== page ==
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Banking Indian casinos

What investors need to understand at the outset

This year will mark the 20th anniversary of the Indian Gaming Regulatory Act. During the last two decades, a large number of partnerships have been created which have resulted in the establishment of an extremely successful Native American casino industry.

Native American governments have flourished as a result of the economic development opportunities provided by tribal gaming, while a number of investors have earned financial gains by providing seed capital and management experience to assist these sovereign tribes.

When one looks at the numbers, it becomes clear why the industry continues to receive attention from the investment community, and why some investors get overly eager to contribute before completing the appropriate due diligence.

In fiscal year 2006, tribal gaming revenue topped $25 billion. According to the National Indian Gaming Commission, in 2006, tribal gaming was offered by 226 out of the 562 federally recognized tribes, at 419 locations in 28 states.

Complicated Process

Today, though, most if not all of the “easy” projects-with federally recognized tribes holding gaming-eligible land in good markets and states that favor gaming-have been completed. But there is still no shortage of tribal gaming proposals, often touted by “middlemen” who claim to have deals that are “easy” or “a sure thing.”

The truth is that there are some very unique and complicated processes that Native American casino projects must navigate before becoming a reality. Consequently, it is important for anyone seeking to enter the arena of investment in a tribal casino project to understand that although opportunities are out there, they must be properly vetted to ensure that a project has merit.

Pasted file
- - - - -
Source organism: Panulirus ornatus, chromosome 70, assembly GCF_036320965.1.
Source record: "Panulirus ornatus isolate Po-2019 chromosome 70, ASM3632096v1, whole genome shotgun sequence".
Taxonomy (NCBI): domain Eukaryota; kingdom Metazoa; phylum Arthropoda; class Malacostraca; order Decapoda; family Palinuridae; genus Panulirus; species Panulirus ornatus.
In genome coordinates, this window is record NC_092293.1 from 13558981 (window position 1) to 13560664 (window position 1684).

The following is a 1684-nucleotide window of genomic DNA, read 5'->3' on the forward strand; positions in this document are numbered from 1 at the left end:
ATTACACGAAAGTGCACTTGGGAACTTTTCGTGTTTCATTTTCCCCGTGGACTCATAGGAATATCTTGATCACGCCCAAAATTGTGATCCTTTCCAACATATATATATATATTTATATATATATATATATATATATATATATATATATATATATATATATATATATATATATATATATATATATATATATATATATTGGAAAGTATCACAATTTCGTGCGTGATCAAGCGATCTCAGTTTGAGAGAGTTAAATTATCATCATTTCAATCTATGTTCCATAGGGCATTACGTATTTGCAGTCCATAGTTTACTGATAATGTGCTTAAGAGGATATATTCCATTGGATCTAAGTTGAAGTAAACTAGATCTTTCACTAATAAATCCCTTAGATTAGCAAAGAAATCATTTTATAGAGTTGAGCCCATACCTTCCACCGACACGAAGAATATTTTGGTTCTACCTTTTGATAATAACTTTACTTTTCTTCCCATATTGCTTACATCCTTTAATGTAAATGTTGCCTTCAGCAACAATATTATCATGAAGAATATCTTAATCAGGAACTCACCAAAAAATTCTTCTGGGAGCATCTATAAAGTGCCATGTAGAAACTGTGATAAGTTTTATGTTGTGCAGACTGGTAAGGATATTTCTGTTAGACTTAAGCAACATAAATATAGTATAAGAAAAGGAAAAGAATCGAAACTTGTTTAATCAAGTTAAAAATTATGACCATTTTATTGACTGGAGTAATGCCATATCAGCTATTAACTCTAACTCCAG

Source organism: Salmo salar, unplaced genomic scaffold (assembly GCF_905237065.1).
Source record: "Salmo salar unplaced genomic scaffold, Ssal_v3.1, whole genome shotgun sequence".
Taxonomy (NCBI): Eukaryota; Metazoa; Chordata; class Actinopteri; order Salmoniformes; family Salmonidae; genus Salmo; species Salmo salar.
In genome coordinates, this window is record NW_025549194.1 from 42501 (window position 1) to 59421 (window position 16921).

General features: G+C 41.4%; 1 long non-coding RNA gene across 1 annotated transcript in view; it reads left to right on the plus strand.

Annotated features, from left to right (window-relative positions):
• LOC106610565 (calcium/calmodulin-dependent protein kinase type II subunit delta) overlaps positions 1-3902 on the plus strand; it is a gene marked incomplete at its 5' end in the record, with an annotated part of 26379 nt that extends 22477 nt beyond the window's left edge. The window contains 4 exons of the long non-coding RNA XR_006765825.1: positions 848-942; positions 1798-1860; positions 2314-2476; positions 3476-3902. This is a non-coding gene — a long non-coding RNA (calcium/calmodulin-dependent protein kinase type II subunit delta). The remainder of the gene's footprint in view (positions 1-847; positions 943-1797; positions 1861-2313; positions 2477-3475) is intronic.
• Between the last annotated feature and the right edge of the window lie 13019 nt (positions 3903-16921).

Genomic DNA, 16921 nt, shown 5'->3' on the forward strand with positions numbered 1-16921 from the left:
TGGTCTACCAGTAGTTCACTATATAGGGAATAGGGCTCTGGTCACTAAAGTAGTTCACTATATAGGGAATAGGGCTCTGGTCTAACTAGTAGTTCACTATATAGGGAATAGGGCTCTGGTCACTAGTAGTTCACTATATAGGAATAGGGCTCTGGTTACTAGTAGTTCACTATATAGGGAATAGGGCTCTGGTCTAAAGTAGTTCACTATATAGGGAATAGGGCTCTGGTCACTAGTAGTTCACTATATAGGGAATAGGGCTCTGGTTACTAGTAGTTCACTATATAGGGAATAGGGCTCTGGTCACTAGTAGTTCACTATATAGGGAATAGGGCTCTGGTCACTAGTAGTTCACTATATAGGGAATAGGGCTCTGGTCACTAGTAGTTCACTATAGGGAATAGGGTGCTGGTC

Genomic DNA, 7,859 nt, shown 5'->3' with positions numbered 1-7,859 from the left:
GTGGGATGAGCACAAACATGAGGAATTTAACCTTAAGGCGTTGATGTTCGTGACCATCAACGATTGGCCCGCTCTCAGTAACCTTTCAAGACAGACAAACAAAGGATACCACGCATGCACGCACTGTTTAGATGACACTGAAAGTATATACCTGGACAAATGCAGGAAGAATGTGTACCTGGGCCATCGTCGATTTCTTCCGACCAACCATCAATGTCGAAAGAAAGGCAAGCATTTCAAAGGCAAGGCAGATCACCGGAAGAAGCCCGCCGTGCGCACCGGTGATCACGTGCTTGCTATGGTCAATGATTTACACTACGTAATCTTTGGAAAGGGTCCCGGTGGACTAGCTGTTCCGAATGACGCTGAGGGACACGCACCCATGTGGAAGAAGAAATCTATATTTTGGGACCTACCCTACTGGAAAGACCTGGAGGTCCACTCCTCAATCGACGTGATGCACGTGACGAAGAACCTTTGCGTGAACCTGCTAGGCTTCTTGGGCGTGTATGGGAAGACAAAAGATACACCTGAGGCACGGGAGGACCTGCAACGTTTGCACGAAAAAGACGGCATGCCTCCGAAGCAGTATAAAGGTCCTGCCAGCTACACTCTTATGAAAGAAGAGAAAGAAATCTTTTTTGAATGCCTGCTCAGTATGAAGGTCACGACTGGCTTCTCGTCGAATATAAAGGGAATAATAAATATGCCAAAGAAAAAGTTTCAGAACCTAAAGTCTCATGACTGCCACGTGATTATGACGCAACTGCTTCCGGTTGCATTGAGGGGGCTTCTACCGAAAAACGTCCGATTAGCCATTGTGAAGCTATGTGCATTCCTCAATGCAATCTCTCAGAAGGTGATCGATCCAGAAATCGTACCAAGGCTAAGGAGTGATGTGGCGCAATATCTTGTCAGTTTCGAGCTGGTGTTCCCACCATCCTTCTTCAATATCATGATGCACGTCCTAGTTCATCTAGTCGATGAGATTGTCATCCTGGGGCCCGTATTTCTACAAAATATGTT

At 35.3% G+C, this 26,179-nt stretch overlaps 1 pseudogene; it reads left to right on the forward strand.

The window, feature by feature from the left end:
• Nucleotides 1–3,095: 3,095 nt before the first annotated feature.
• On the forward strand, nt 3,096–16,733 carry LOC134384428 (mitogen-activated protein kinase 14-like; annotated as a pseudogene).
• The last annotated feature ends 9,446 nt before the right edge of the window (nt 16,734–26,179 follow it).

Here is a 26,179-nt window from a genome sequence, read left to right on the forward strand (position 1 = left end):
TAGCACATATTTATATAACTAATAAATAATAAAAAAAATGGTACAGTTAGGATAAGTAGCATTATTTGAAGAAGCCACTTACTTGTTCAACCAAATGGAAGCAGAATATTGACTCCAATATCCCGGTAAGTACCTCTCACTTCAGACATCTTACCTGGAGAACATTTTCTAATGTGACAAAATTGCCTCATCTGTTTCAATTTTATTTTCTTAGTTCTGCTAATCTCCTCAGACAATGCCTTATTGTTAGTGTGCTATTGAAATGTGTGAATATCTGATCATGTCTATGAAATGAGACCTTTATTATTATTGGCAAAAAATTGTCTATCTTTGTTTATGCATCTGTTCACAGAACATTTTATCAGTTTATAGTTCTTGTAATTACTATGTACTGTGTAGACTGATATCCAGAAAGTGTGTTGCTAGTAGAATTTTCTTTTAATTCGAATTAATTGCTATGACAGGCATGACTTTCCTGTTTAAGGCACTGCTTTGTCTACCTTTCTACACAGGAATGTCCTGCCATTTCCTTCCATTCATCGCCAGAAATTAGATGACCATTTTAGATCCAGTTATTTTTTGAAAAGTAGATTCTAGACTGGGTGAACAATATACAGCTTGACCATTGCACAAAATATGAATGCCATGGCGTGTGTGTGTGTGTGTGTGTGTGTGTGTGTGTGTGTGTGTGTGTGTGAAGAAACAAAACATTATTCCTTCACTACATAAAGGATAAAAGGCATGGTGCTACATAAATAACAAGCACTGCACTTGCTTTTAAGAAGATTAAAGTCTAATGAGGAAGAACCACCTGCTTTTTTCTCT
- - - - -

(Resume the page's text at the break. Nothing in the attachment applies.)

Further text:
There are several key points that an investor looking at committing capital should examine before moving forward with a tribal gaming investment.

First, even before traditional due diligence, it is important to have an understanding of the key variables that should be immediately understood when an investor is faced with a tribal gaming proposal.

Land eligibility: If the casino site was not held in trust for the tribe in 1988, what is the basis for it to meet one of the IGRA exceptions to the general rule that land acquired post-IGRA cannot host gaming? Does that exception fit the circumstances?

If the land is not yet in trust, getting it placed into trust and within one of the IGRA exceptions almost certainly will take years of effort and require detailed environmental reviews that provide ample opportunity for competitors or other opponents to file suit and delay the project. Be especially wary of claimed “shortcuts,” as they rarely exist.

Federal recognition: If the tribe isn’t federally recognized, where is it in the process? What do independent experts say about the tribe’s case? The Department of the Interior’s recognition process takes many, many years, and is famously difficult. Congressional action is relatively rare, and requires enormous political support.

Tribal government: Is there a valid tribal government in place? Is the leadership of the tribal government properly elected, and do these governmental leaders have the authority to enter into management or development agreement discussions?

Politics, politics, politics: Is there a willing state and host community? If not, what leverage does the tribe have to win support? Without state and local support, be prepared for years of legal wrangling. More importantly, what are the tribal politics like? An unstable tribal government may make the most lucrative project too much of a headache to be worthwhile.

Too good to be true? Apply some common sense. The most cautious, conservative business people often lose their minds at the prospect of a gaming deal. Approach tribal gaming proposals with even more skepticism and caution than a more traditional business proposition. If a promoter says his project is absolutely going to happen, and offers a 1 percent interest in a $400 million annual return for $100,000, does this even come close to passing the smell test? (This was honestly a sales pitch that I saw in the past, and a number of investors bought it.)